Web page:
Your wish is my command. Susan requested my "regular" Valentine cookie recipe. It's a two parter. I saw the idea in that same "First Magazine" that I found so many recipes that became staples in my kitchen. This one was from the February 10, 1992 edition. I like to keep things simple, so I eliminated the white chocolate and assorted colored sugars, sprinkles tinted coconut, etc. that were suggested as toppings. I also doubled the amount of chocolate chips and shortening so there would be enough to cover all the cookies. Then I substituted my favorite sugar cookie recipe from my favorite cookbook, Betty Crocker, for the one used in the magazine. That one called for zest from 2 oranges. I wasn't thrilled with the thought of orange-flavored cookies. And I tinted the dough pink in honor of Valentine's Day. No pictures this time. You just have to imagine the Half-Hearted Valentine Cookies in pink!

Verdict: Yum! This one's a keeper.
OldRoses' Chocolate-Dipped Valentine Heart Cookies
(Source: OldRoses)
1 recipe Deluxe Sugar Cookies
Red food coloring
2 cups semi-sweet chocolate chips (12 ounces)
4 tablespoons shortening
Mix cookie dough as directed. Using red food coloring, tint dough pink. Cut out with heart shaped cookie cutters and bake as directed.
Melt chocolate chips and shortening in micro-wave in a deep bowl. Dip 1 side of each cookie into the chocolate and let excess drip off. Scrape bottom edge against bowl to remove last of the excess chocolate. Put on sheets of waxed paper to set.
Deluxe Sugar Cookies
(Source: Betty Crocker Cookbook)
1 cup butter or magarine, softened
1 1/2 cups confectioners' sugar
1 egg
1 teaspoon vanilla
1/2 teaspoon almond extract
2 1/2 cups all-purpose flour
1 teaspoon soda
1 teaspoon cream of tartar
Mix thoroughly butter, confectioners' sugar, egg, vanilla and almond extract. Blend in flour, soda and cream of tartar. Cover, chill 2 to 3 hours or overnight.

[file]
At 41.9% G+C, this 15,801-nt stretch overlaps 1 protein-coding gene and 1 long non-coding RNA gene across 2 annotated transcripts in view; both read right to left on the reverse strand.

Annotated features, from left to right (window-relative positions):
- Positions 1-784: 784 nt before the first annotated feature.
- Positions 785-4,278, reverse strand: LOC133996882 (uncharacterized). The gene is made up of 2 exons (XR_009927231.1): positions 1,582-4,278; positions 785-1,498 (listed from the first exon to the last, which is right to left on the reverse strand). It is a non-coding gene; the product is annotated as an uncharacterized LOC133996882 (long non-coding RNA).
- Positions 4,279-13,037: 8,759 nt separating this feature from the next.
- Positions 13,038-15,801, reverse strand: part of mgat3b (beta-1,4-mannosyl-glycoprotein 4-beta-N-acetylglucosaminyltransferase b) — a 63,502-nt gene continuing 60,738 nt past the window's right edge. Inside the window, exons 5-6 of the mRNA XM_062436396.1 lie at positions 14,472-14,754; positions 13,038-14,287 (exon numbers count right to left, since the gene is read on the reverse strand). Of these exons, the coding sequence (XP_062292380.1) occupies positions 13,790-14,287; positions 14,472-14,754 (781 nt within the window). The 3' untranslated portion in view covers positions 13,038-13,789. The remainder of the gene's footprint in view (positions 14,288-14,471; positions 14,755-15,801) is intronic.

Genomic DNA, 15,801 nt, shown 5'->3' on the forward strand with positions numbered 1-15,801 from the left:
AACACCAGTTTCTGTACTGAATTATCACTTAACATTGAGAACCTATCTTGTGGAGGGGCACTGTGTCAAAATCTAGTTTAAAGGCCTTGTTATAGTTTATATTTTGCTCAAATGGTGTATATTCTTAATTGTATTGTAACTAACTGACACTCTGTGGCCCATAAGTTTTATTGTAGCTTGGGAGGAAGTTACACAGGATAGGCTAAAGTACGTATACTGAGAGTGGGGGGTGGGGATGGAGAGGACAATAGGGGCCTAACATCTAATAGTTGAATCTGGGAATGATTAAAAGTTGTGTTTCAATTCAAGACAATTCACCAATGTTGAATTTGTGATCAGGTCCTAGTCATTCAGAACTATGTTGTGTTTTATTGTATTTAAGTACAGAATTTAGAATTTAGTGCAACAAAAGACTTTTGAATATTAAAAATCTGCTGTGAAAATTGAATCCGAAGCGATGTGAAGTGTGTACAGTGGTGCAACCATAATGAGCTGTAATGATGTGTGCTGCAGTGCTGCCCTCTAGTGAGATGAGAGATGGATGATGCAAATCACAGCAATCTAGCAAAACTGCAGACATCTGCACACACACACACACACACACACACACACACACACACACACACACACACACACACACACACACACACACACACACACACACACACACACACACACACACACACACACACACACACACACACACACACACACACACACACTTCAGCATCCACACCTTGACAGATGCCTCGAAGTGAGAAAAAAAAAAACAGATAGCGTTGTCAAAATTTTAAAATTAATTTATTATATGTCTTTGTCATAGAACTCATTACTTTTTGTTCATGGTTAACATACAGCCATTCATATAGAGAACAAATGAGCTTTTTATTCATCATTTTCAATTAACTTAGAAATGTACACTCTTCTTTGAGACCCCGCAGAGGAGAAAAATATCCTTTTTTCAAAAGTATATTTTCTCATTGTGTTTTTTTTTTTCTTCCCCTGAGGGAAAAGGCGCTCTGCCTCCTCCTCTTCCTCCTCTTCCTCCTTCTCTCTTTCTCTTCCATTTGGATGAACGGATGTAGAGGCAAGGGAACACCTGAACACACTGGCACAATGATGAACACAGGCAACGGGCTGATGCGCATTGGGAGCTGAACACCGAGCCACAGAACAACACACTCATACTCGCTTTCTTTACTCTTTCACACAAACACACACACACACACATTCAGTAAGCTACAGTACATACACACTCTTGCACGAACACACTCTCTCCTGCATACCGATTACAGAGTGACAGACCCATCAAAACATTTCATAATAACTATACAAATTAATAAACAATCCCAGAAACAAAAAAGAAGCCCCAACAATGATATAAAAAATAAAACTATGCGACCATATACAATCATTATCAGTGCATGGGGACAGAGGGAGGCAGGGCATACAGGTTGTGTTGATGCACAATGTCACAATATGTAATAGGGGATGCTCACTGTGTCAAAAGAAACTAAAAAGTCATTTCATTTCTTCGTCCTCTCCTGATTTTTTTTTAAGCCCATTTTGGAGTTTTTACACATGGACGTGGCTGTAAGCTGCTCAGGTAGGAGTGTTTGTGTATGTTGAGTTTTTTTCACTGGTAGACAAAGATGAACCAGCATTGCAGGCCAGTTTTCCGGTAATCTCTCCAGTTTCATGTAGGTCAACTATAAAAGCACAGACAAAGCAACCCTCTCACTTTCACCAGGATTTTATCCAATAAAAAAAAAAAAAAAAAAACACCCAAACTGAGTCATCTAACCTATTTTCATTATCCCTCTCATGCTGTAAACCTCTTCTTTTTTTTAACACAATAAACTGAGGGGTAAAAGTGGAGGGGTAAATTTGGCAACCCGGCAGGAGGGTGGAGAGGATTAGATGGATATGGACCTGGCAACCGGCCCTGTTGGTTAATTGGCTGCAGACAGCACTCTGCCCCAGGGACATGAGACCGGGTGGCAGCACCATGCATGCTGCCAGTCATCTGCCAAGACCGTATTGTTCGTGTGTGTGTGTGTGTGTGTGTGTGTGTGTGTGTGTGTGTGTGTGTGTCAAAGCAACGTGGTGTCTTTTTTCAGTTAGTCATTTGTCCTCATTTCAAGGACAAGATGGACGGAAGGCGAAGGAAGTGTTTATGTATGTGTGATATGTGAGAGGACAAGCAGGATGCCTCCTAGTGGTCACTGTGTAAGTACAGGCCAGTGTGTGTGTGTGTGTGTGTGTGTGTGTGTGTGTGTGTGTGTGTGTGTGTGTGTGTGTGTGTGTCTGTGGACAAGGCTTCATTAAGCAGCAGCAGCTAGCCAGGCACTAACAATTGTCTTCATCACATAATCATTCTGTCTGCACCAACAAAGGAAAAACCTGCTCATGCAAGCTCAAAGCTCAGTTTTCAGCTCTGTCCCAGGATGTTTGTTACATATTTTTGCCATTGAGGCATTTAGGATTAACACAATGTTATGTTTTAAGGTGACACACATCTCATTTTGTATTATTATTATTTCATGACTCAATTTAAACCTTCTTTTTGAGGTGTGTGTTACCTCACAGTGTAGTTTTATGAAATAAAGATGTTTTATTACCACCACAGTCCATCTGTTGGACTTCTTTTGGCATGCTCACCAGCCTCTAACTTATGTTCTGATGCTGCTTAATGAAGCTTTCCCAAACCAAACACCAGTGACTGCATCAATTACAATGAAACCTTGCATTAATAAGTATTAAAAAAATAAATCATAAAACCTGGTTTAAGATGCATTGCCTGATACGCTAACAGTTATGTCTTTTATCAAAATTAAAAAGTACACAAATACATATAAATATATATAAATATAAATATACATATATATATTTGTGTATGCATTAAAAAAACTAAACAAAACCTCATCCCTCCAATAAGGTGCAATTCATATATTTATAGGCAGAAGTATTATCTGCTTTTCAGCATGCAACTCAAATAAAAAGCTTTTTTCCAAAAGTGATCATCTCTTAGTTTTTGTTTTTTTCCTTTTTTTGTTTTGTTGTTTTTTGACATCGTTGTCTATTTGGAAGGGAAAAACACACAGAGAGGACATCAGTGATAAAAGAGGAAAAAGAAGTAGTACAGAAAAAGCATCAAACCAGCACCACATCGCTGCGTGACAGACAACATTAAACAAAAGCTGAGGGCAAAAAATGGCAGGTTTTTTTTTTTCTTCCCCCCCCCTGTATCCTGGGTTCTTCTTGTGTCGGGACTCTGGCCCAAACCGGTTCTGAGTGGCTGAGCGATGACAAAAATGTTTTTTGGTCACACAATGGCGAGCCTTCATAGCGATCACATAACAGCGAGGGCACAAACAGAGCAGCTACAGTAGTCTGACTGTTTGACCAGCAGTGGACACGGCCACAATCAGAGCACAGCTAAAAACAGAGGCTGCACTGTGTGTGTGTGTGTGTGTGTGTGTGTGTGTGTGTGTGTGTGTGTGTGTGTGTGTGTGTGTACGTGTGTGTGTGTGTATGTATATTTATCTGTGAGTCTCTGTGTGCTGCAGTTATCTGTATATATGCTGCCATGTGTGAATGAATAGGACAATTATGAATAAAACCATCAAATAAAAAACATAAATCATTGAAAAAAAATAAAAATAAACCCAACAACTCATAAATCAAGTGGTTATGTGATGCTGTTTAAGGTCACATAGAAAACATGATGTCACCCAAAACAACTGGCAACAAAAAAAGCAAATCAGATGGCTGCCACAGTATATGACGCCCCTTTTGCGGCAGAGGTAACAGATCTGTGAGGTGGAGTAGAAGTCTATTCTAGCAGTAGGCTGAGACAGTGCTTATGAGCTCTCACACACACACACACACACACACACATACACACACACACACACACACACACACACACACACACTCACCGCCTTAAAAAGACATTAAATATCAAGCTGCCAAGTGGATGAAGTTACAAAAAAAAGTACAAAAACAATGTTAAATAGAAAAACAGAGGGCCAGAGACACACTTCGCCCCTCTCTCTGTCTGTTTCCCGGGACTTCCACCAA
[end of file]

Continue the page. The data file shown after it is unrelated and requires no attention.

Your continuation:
Heat oven to 375F. Divide dough in half. Roll each half 3/16 inch thick on lightly floured pastry cloth. Cut into desired shapes. Place on lightly greased baking sheet. Bake 7 to 8 minutes or until light brown on edge.
About 5 dozen 2 to 2 1/2 inch cookies
Recycle: vanilla extract bottle, almond extract bottle, food coloring bottle
Compost: eggshell

Friday, February 10, 2006

Sweet, Hot, and Sour Meatballs

I have to stop trying recipes that use prepared mustard. All I taste is the mustard. And there are just certain things that should never be eaten with mustard. Meatballs definitely fall into that category. I was intrigued by this recipe because of the unique combination of ingredients. Uniquely awful, as it turns out. What was I thinking? Mustard and apple juice and apple jelly? I have absolutely nothing good to say about this dish. The sooner I can get this posted and begin forgetting I ever made it or tasted it, the happier I will be.

Verdict: What were they thinking???

Sweet, Hot, and Sour Meatballs
(Source: BHG.com )
1/2 cup refrigerated or frozen egg product, thawed
1/2 cup fine dry bread crumbs
1/2 cup finely chopped onion
1/4 cup milk
1/2 teaspoon salt
1/2 teaspoon black pepper
1 pound bulk pork sausage
1 pound ground beef
3/4 cup apple jelly
1/3 cup spicy brown mustard
1/3 cup whiskey or apple jiuce
1-1/2 teaspoon Worcestershire sauce
Few dashes bottled hot pepper sauce
1. In a large bowl combine egg product, bread crumbs, onion, milk, salt, and pepper. Add sausage and beef; mix well. Shape into 48 meatballs. Place meatballs in a shallow baking pan. Bake, uncovered, in a 375 degree F oven about 30 minutes or until done (160 degree F). Remove from oven; drain.
2. Meanwhile, in a large saucepan stir together jelly, mustard, whiskey, Worcestershire sauce, and bottled hot pepper sauce. Heat and stir until jelly melts and mixture bubbles. Add meatballs, stirring gently to coat. Cook for 3 to 5 minutes or until sauce thickens slightly and meatballs are coated.
Makes 24 servings (48 meatballs)
Recycle: jelly jar, mustard jar, whiskey or apple juice bottle, Worcestershire sauce bottle
Compost: onion skins